> want within Xcode.
> 
> For some reasons, the symlinks works fine with Xcode. But they aren't 
> working from the command line (dmd complains that it can't find 
> object.o). I've made a small C program to replace the symlink:
> 
> 	#include <unistd.h>
> 
> 	int main(unsigned int argc, char **argv) {
> 		argv[0] = "/usr/local/dmd/osx/bin/dmd";
> 		execv("/usr/local/dmd/osx/bin/dmd", argv);
> 	}
> 
> No more problem from the command line.

Here's a nice document about directory layout in UNIX-like OSes:

http://www.pathname.com/fhs/pub/fhs-2.3.html

I think MacOS should follow this layout at least in part.  In particular
/usr/local/ is used for locally installed packages which otherwise
respect the standard directory structure found in / or /usr/.  That is,
binaries go into /usr/local/bin/, libraries in /usr/local/lib/ etc.  If
a package wants to keep its own structure it's supposted to go into
/opt/, like /opt/dmd2/whatever.
August 02, 2009
Re: OS X Installer
On 2009-08-01 20:15:41 -0400, Sergey Gromov <snake.scaly@gmail.com> said:

> Here's a nice document about directory layout in UNIX-like OSes:
> 
> http://www.pathname.com/fhs/pub/fhs-2.3.html
> 
> I think MacOS should follow this layout at least in part.  In particular
> /usr/local/ is used for locally installed packages which otherwise
> respect the standard directory structure found in / or /usr/.  That is,
> binaries go into /usr/local/bin/, libraries in /usr/local/lib/ etc.  If
> a package wants to keep its own structure it's supposted to go into
> /opt/, like /opt/dmd2/whatever.

Well, given that this is Mac OS X we could also put this in 
/Library/D/dmd and /Library/D/dmd2, two directories which aren't hidden 
by the file browser. Then put symlinks in /usr/local/bin and 
/usr/local/lib pointing there. Users will then be able to upgrade 
without an installer by simply replacing the folder at /Library/D/dmd & 
dmd2 with a newly downloaded one.

I think that's better than /opt, as /opt isn't present by default on 
Mac OS X, isn't hidden by the Finder when present (contrary to all 
other "UNIX" directories at the root) and thus would look a little out 
of place on the hard drive. And there's already /Library/Python, 
/Library/PHP and /Library/Ruby in that /Library directory to set a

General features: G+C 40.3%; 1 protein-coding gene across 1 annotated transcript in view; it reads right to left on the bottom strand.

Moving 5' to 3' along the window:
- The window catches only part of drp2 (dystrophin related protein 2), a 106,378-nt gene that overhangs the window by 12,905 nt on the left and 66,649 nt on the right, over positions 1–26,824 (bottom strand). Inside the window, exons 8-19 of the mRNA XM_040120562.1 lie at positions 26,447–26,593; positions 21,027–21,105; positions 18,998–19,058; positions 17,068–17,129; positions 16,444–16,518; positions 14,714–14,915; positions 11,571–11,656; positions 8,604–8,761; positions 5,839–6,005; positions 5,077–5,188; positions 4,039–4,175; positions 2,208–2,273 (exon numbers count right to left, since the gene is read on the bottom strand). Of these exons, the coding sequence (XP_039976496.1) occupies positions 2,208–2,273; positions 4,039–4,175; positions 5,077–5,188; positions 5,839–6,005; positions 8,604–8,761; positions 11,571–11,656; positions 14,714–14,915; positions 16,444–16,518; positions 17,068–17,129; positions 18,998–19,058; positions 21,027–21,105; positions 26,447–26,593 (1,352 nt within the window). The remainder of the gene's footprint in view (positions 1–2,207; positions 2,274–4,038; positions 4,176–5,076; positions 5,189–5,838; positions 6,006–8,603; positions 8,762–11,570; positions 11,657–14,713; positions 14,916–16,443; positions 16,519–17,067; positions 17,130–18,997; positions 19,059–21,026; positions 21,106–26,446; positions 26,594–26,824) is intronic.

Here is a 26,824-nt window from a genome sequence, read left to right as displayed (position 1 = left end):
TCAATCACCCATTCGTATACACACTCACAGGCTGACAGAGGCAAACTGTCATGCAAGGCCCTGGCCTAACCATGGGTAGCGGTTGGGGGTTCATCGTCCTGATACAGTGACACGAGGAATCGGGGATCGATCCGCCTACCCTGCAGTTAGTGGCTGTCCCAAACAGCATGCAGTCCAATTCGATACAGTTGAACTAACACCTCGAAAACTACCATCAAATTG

precedent.

-- 
Michel Fortin
michel.fortin@michelf.com
http://michelf.com/
August 02, 2009
Re: OS X Installer
Michel Fortin wrote:

> Well, given that this is Mac OS X we could also put this in 
> /Library/D/dmd and /Library/D/dmd2, two directories which aren't hidden 
> by the file browser. Then put symlinks in /usr/local/bin and 
> /usr/local/lib pointing there. Users will then be able to upgrade 
> without an installer by simply replacing the folder at /Library/D/dmd & 
> dmd2 with a newly downloaded one.

That's how the zip files work, yes ? Possibly PATH instead of symlinks.

Main difference between /Library/D and ~ is that it requires "admin"
privileges while anyone can install into ~/dmd (even if not an admin)

The /usr installer for GDC requires root, so it auths as admin first.

Then again that gdc needed to be installed into system gcc locations,
so it wasn't really relocatable like the upstream tarball from dgcc.

> I think that's better than /opt, as /opt isn't present by default on Mac 
> OS X, isn't hidden by the Finder when present (contrary to all other 
> "UNIX" directories at the root) and thus would look a little out of 
> place on the hard drive. And there's already /Library/Python, 
> /Library/PHP and /Library/Ruby in that /Library directory to set a 
> precedent.

I think /Library/{Python,Perl,Ruby} are mostly used for user modules ?

The actual interpreters are normally installed under /usr or /usr/local
Possibly symlinked, in case of a framework installation (like Python's)

You could also use the /Developer hierarchy for installing compilers.

But I would use a "commandline" directory for a commandline tool, rather
than having it Finder-browsable. It might make sense for docs and such.

--anders
August 03, 2009
Re: OS X Installer
On 8/2/09 03:40, Michel Fortin wrote:
> On 2009-08-01 20:15:41 -0400, Sergey Gromov <snake.scaly@gmail.com> said:
>
>> Here's a nice document about directory layout in UNIX-like OSes:
>>
>> http://www.pathname.com/fhs/pub/fhs-2.3.html
>>
>> I think MacOS should follow this layout at least in part. In particular
>> /usr/local/ is used for locally installed packages which otherwise
>> respect the standard directory structure found in / or /usr/. That is,
>> binaries go into /usr/local/bin/, libraries in /usr/local/lib/ etc. If
>> a package wants to keep its own structure it's supposted to go into
>> /opt/, like /opt/dmd2/whatever.
>
> Well, given that this is Mac OS X we could also put this in
> /Library/D/dmd and /Library/D/dmd2, two directories which aren't hidden
> by the file browser. Then put symlinks in /usr/local/bin and
> /usr/local/lib pointing there. Users will then be able to upgrade
> without an installer by simply replacing the folder at /Library/D/dmd &
> dmd2 with a newly downloaded one.
>
> I think that's better than /opt, as /opt isn't present by default on Mac
> OS X, isn't hidden by the Finder when present (contrary to all other
> "UNIX" directories at the root) and thus would look a little out of
> place on the hard drive. And there's already /Library/Python,
> /Library/PHP and /Library/Ruby in that /Library directory to set a
> precedent.
>

I think I like /usr/local best. /Library is used for resources: 
http://developer.apple.com/documentation/MacOSX/Conceptual/BPFileSystem/Articles/LibraryDirectory.html#//apple_ref/doc/uid/20002282-BAJHCHJI

"The Library directory is a special directory used to store 
application-specific and system-specific resources".

What about /Applications?
August 03, 2009
Re: OS X Installer
On 2009-08-03 06:59:14 -0400, Jacob Carlborg <doob@me.com> said:

> I think I like /usr/local best.

I like /usr/local best too.

> /Library is used for resources: 
> http://developer.apple.com/documentation/MacOSX/Conceptual/BPFileSystem/Articles/LibraryDirectory.html#//apple_ref/doc/uid/20002282-BAJHCHJI

"The 
> 
> Library directory is a special directory used to store 
> application-specific and system-specific resources".

Indeed.

> What about /Applications?

I thought that was for applications. DMD isn't an appliction, it's a 
command-line tool.

-- 
Michel Fortin
michel.fortin@michelf.com
http://michelf.com/